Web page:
I know that many of you are trying to learn a new language. Maybe you’re at the beginning of the journey; maybe a semester or a year into it; or maybe your long hard slog is nearing completion and you’re ready to get on with the next thing, which of course includes being a life-long learner.
For most of us, studying another language has been and will always be somewhat of a chore. There is the day-to-day sameness of classes and tutors and personal study; the never-diminishing stack of flashcards; the convoluted verb conjugations; the unfamiliar grammatical patterns; another tutor time to be planned.
For many of us, the learning – those moments when we discover something or finally figure something out – will always be fun. I laughed all day when I figured out that the literal translation of vacuum cleaner in Chinese is “suck dust machine.” What’s not to love about that?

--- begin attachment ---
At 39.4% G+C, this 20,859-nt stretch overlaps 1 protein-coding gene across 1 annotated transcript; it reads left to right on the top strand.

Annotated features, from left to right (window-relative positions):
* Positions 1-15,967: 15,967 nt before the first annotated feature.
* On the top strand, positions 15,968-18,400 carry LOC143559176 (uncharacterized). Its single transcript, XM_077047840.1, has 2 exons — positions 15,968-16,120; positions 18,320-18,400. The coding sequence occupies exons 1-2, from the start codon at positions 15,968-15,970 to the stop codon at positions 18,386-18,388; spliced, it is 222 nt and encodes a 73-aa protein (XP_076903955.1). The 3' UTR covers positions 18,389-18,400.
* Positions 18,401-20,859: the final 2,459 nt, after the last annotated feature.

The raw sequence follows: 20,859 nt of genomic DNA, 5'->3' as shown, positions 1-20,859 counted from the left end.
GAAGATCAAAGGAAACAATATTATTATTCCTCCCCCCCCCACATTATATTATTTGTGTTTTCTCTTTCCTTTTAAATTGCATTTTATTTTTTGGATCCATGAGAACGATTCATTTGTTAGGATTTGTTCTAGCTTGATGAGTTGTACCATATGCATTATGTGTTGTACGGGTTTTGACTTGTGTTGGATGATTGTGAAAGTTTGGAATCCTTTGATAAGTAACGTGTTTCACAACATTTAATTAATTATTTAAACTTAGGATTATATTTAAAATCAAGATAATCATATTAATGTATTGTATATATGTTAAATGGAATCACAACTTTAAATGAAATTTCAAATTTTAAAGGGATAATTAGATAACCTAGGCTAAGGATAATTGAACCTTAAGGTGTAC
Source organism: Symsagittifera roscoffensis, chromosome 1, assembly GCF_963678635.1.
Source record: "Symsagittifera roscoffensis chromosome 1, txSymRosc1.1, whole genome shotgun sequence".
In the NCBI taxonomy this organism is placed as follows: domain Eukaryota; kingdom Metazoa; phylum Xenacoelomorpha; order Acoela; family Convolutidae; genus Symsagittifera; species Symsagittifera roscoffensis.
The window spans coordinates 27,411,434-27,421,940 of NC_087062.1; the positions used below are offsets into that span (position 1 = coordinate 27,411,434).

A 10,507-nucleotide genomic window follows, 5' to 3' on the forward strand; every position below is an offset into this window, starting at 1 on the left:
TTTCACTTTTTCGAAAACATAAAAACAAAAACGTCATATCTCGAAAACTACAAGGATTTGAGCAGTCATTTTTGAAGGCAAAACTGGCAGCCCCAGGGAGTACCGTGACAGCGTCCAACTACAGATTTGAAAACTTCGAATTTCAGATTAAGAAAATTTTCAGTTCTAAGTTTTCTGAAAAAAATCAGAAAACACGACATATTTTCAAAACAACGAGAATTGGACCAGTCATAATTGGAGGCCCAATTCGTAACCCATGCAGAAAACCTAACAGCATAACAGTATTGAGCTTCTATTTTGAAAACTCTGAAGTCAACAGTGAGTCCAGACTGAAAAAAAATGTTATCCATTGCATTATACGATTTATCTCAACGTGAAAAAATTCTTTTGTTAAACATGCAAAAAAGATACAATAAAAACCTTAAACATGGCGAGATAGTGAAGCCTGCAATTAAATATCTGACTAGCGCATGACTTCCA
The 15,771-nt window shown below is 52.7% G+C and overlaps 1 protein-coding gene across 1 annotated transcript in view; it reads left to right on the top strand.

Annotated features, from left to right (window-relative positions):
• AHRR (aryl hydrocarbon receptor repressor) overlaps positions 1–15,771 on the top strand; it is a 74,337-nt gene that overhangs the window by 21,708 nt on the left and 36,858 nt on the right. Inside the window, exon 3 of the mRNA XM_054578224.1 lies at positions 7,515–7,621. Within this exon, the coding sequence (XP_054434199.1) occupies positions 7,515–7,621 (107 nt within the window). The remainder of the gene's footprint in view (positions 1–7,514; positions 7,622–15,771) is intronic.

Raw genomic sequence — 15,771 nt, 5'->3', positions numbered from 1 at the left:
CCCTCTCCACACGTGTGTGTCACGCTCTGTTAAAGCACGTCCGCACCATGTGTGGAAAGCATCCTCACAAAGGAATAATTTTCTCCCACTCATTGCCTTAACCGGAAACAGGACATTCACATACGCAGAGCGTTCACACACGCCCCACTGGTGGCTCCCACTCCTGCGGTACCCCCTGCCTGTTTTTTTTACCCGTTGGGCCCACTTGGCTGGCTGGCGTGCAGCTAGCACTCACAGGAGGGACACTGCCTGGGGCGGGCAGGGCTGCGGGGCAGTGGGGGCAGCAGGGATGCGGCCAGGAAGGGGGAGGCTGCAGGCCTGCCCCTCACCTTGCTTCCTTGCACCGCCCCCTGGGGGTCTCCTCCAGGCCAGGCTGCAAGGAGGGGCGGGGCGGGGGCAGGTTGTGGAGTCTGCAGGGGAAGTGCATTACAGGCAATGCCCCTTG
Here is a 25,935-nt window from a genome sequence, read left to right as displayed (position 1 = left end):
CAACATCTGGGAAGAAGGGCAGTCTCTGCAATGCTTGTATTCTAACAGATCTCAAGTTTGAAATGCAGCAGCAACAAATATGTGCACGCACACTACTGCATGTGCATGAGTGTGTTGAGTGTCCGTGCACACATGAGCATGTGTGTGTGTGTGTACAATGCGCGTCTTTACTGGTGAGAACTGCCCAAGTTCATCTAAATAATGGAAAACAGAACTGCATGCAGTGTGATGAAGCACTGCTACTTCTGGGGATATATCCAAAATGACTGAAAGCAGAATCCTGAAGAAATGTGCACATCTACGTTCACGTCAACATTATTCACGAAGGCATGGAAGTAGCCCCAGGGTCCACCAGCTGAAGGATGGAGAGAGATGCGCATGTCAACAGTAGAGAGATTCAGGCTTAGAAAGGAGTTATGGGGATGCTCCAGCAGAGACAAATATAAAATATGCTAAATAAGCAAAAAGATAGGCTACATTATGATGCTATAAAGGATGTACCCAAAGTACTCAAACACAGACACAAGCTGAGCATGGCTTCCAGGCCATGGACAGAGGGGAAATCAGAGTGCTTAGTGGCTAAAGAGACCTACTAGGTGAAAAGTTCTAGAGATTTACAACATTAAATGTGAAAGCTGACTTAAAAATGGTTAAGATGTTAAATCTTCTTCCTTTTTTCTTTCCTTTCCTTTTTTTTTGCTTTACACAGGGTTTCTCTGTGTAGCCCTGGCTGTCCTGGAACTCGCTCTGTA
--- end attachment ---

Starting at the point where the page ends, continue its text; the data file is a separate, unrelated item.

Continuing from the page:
You begin to see that there is meaning (and beauty) in unfamiliar characters or alphabets that seems to have too many similarly looking squiggly lines. And when you use that new pattern or phrase you have been trying to master, and it works, you do a happy dance!
But for all of us, the ability to communicate in another language – to converse with people on a deeper level, on their terms (and using their terms) is first and foremost a privilege.
To be sure, it doesn’t always feel like a privilege to know the language and live in an unfamiliar place –when we’re walking home through rubble in a dark alleyway; when we’re nearly turned into road kill by a homicidal truck driver; when an attempt to buy oranges in the market or stamps in the post office fails miserably; or when our attempts to become members of the local speech community are met with blank stares.
But, no matter how we feel about it (an emotion that changes from day to day), the fact remains that learning another language is a privilege for which we should be grateful.
This new language we are acquiring or have acquired is not just a tool that allows us to talk TO our local friends and colleagues. It is a tool that allows us to learn FROM them.
Learn before teaching; listen before talking.
It is their country; their language; their culture, and we are allowed to be participants.
That, my friends and fellow language learners, is a privilege.
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